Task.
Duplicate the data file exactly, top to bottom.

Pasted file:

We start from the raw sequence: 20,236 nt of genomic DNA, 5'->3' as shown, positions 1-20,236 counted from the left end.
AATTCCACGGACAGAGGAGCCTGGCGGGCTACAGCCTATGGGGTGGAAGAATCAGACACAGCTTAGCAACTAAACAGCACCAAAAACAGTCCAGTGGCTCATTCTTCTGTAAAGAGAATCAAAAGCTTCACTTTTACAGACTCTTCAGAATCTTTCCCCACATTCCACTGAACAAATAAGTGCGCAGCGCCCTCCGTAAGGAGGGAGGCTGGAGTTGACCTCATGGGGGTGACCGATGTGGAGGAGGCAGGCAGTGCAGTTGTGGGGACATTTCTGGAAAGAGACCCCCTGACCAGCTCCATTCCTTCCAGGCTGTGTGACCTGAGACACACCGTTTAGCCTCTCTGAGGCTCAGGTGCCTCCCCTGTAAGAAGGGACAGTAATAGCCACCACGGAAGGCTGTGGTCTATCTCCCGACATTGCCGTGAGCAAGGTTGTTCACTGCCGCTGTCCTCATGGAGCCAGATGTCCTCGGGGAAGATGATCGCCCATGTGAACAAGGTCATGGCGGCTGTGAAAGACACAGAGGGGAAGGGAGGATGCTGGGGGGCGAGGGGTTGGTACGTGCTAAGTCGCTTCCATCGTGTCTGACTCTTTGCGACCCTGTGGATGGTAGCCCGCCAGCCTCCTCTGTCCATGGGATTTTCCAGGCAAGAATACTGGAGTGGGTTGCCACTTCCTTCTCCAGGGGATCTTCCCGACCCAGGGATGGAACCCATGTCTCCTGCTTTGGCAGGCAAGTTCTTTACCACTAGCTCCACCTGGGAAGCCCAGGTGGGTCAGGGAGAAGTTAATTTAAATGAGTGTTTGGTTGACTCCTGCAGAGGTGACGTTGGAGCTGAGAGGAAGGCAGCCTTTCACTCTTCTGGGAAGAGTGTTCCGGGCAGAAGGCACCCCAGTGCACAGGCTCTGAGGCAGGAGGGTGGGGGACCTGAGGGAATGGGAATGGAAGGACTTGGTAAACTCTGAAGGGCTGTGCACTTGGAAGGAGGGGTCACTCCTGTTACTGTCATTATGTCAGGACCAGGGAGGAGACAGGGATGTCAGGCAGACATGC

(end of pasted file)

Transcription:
We start from the raw sequence: 20,236 nt of genomic DNA, 5'->3' as shown, positions 1-20,236 counted from the left end.
AATTCCACGGACAGAGGAGCCTGGCGGGCTACAGCCTATGGGGTGGAAGAATCAGACACAGCTTAGCAACTAAACAGCACCAAAAACAGTCCAGTGGCTCATTCTTCTGTAAAGAGAATCAAAAGCTTCACTTTTACAGACTCTTCAGAATCTTTCCCCACATTCCACTGAACAAATAAGTGCGCAGCGCCCTCCGTAAGGAGGGAGGCTGGAGTTGACCTCATGGGGGTGACCGATGTGGAGGAGGCAGGCAGTGCAGTTGTGGGGACATTTCTGGAAAGAGACCCCCTGACCAGCTCCATTCCTTCCAGGCTGTGTGACCTGAGACACACCGTTTAGCCTCTCTGAGGCTCAGGTGCCTCCCCTGTAAGAAGGGACAGTAATAGCCACCACGGAAGGCTGTGGTCTATCTCCCGACATTGCCGTGAGCAAGGTTGTTCACTGCCGCTGTCCTCATGGAGCCAGATGTCCTCGGGGAAGATGATCGCCCATGTGAACAAGGTCATGGCGGCTGTGAAAGACACAGAGGGGAAGGGAGGATGCTGGGGGGCGAGGGGTTGGTACGTGCTAAGTCGCTTCCATCGTGTCTGACTCTTTGCGACCCTGTGGATGGTAGCCCGCCAGCCTCCTCTGTCCATGGGATTTTCCAGGCAAGAATACTGGAGTGGGTTGCCACTTCCTTCTCCAGGGGATCTTCCCGACCCAGGGATGGAACCCATGTCTCCTGCTTTGGCAGGCAAGTTCTTTACCACTAGCTCCACCTGGGAAGCCCAGGTGGGTCAGGGAGAAGTTAATTTAAATGAGTGTTTGGTTGACTCCTGCAGAGGTGACGTTGGAGCTGAGAGGAAGGCAGCCTTTCACTCTTCTGGGAAGAGTGTTCCGGGCAGAAGGCACCCCAGTGCACAGGCTCTGAGGCAGGAGGGTGGGGGACCTGAGGGAATGGGAATGGAAGGACTTGGTAAACTCTGAAGGGCTGTGCACTTGGAAGGAGGGGTCACTCCTGTTACTGTCATTATGTCAGGACCAGGGAGGAGACAGGGATGTCAGGCAGACATGC